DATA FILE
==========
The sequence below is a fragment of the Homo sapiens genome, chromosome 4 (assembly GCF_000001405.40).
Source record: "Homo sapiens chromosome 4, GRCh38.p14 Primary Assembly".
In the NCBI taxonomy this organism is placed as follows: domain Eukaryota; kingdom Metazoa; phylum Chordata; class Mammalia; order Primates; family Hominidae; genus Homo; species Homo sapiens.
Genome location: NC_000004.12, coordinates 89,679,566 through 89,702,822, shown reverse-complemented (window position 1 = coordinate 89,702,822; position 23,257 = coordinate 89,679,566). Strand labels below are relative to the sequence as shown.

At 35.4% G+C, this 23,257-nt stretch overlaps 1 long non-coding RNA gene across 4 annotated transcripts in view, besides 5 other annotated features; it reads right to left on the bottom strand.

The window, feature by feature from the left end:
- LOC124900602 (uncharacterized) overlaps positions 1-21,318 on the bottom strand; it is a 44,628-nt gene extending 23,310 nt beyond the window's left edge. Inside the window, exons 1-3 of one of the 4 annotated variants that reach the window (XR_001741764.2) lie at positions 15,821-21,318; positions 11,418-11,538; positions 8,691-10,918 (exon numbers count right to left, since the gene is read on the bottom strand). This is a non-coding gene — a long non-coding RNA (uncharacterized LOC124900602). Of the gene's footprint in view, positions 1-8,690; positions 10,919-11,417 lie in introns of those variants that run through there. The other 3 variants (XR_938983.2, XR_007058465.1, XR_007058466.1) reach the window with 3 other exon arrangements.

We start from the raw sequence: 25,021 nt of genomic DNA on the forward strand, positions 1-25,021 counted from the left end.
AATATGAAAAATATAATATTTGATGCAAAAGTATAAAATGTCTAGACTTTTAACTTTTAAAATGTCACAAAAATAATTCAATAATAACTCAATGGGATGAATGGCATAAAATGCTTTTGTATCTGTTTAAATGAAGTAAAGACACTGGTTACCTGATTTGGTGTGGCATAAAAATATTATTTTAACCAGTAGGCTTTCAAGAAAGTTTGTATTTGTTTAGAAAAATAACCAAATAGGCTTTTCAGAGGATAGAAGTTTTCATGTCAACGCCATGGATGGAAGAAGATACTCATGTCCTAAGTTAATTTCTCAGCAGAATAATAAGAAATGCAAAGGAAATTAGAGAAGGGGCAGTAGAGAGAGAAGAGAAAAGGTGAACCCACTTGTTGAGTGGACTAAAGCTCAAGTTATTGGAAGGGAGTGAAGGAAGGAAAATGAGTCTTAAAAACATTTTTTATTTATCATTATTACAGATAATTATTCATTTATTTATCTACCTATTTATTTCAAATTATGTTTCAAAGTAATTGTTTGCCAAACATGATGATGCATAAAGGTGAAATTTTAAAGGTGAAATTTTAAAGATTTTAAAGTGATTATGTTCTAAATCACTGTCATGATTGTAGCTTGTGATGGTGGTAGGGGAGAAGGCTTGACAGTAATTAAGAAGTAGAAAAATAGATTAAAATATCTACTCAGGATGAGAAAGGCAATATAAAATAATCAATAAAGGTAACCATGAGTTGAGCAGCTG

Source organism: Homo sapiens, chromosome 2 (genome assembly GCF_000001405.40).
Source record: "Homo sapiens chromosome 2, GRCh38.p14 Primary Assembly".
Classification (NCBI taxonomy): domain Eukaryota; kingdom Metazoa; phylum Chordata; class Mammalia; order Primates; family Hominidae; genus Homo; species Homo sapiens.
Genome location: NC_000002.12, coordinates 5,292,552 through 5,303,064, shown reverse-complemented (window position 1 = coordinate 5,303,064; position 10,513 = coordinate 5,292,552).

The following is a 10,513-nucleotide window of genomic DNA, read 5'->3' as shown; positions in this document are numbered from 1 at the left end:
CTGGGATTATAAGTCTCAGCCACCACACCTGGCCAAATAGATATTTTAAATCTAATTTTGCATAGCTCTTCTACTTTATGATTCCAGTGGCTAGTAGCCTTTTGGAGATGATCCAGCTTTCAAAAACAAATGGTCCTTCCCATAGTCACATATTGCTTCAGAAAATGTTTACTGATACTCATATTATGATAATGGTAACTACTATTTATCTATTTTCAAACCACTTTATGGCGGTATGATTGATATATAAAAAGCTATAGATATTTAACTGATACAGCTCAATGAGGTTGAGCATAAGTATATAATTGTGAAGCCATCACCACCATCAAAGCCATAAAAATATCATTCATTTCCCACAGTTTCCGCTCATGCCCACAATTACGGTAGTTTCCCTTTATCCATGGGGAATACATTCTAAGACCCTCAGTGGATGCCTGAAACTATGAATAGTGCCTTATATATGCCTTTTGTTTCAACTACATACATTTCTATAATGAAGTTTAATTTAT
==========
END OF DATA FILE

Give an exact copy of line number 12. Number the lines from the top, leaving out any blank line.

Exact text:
Classification (NCBI taxonomy): domain Eukaryota; kingdom Metazoa; phylum Chordata; class Mammalia; order Primates; family Hominidae; genus Homo; species Homo sapiens.